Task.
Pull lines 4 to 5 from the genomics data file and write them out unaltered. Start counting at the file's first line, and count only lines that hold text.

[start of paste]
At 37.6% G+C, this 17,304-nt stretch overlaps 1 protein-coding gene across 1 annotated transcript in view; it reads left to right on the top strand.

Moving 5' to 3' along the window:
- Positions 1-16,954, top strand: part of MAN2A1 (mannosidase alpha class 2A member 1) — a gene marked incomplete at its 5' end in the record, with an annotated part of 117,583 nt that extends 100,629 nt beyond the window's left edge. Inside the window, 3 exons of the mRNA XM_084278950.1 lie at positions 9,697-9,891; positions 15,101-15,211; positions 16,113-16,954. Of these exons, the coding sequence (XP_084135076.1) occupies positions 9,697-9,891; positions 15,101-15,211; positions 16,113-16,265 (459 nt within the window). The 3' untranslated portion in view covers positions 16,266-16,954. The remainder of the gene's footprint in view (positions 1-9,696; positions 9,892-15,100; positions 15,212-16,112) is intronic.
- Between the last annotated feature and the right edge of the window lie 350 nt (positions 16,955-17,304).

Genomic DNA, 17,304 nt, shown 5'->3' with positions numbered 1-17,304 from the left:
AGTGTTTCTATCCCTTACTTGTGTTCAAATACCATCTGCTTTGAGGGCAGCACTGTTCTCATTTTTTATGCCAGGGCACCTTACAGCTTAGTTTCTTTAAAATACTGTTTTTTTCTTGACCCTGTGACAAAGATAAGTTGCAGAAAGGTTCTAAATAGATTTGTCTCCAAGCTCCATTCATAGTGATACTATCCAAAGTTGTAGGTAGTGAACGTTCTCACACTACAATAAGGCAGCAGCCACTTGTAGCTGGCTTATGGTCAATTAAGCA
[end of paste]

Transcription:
- Between the last annotated feature and the right edge of the window lie 350 nt (positions 16,955-17,304).

Genomic DNA, 17,304 nt, shown 5'->3' with positions numbered 1-17,304 from the left: